What are the three "leaps" that the mother takes in "The Leap"?
In Louise Eldrich's "The Leap," the mother has taken three leaps: 1. A leap to safety after lightning strikes during her and her husband's circus act. 2. A "leap" into literacy, and 3. A leap from the roof gutter into her burning home to rescue her daughter as they then leap into the safety net below.
- The first leap occurs as the mother is a part of a trapeze act with her husband. During their act, lightning strikes the main pole of the circus tent as her husband hangs from the swing by his knees ready to catch his wife. But, when he misses her, she rips off her blindfold and changes direction by twisting her flying body, somehow grabbing one of the wires and, thus, saving herself.
- While she is in the hospital for the burns she has suffered, she falls in love with her attending physician and marries him. He offers his wife "one form of flight for another"; that is, she moves from being on the flying trapeze to being able to "leap" from a narrow world into many worlds of the imagination by learning to read with the help of her husband.
- When the daughter is seven years old, the house catches fire. Having fallen asleep, the babysitter wakes to find the stairway leading to the daughter's bedroom upstairs blocked by flames. Shortly thereafter, the mother and father return; so, the mother strips to her undergarments, climbs a ladder, and steps onto a tree limb which just touches the roof. From there she leaps to another branch that cracks as she vaults toward the roof. But, she manages to land by her daughter's window, "hanging by the backs of her heels from the new gutter." Instructing her daughter how to open the window and prop it, she swings down, enters, and picks up the daughter. Then, holding the girl she leaps with her into the firefighters' net.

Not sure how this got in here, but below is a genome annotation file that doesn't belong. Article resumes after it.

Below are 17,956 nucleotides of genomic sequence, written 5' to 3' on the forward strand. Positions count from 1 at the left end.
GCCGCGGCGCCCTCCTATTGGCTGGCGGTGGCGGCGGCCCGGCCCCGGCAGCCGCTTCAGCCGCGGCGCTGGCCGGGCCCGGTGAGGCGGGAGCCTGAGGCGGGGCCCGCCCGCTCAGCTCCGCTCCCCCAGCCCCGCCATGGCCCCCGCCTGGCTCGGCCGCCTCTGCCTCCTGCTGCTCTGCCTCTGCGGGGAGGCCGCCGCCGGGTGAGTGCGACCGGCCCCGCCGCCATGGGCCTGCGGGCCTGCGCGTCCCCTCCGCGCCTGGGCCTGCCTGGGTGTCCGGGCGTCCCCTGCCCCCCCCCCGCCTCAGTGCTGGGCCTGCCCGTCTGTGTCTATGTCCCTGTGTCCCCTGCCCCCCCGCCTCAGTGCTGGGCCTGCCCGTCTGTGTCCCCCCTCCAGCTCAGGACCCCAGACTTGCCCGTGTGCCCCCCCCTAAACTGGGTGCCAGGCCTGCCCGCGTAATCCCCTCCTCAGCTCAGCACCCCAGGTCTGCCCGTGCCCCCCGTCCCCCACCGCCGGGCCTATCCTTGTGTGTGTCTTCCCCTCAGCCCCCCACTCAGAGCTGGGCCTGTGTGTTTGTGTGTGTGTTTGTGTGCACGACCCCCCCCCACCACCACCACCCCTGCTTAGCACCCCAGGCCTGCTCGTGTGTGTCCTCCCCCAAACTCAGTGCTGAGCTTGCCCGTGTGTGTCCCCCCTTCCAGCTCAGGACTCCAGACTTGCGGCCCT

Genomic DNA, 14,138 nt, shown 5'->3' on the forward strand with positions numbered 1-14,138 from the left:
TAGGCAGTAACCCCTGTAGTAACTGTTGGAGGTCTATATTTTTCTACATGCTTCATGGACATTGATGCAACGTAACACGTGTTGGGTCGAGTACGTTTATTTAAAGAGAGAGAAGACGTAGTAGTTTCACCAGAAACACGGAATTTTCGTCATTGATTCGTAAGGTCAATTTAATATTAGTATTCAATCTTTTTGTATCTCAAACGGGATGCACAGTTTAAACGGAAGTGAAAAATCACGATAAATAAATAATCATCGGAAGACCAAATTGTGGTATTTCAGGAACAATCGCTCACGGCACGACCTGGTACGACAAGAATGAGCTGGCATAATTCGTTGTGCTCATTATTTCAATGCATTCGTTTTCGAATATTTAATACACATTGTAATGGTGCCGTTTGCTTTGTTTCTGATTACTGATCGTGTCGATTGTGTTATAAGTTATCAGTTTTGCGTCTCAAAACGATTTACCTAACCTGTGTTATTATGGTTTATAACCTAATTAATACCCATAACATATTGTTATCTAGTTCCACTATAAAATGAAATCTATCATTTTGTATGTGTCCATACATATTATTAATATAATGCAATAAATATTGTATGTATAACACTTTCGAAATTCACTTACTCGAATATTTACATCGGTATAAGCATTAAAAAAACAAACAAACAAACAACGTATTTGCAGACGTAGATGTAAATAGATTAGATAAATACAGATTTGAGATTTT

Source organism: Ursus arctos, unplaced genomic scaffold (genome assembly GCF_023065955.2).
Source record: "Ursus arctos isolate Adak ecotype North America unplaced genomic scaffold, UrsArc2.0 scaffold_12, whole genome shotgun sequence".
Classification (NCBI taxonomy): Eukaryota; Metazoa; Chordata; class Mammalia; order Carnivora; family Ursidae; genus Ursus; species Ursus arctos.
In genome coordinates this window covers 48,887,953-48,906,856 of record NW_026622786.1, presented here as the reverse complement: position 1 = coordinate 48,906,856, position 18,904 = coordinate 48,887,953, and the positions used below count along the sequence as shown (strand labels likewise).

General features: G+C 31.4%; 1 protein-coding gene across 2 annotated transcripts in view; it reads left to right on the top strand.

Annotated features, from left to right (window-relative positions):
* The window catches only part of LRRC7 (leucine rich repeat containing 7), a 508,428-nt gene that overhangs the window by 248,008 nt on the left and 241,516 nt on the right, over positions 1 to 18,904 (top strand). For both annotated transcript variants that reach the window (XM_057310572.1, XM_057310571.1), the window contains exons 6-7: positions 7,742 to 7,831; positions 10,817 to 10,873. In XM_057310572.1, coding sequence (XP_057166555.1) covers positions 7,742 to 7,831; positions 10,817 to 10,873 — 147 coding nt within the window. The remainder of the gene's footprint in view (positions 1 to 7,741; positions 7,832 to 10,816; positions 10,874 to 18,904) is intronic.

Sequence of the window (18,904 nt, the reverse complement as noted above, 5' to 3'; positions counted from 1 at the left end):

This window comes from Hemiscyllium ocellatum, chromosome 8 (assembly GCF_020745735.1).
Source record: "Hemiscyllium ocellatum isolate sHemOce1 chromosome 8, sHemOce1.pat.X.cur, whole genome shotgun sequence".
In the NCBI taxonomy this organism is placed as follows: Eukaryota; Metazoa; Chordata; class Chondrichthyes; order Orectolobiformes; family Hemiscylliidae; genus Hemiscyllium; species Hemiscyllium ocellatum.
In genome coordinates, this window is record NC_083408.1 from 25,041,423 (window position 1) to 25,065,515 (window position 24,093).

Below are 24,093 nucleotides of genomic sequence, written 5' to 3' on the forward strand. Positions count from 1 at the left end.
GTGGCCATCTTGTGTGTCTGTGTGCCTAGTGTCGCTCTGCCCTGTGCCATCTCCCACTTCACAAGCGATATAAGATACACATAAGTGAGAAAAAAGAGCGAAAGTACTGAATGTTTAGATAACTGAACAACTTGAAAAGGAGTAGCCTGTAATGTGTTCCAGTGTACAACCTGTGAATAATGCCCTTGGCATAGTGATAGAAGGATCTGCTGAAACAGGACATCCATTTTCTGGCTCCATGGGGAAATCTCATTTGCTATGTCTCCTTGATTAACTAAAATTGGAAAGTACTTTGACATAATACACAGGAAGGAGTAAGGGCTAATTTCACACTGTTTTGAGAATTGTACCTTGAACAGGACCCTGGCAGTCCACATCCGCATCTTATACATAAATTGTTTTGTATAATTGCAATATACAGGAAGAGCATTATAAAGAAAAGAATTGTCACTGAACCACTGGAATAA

In acknowledgement to her mother, the narrator writes that she owes her existence to her mother three times. These three times are the two physical leaps, and the other time is her mother's marriage to her physician, the father of the narrator because without him, too, she would not exist.
The first was when she saved herself.
...the second time then, to the two of them and the hospital that brought them together.
The third is the rescue from the burning house.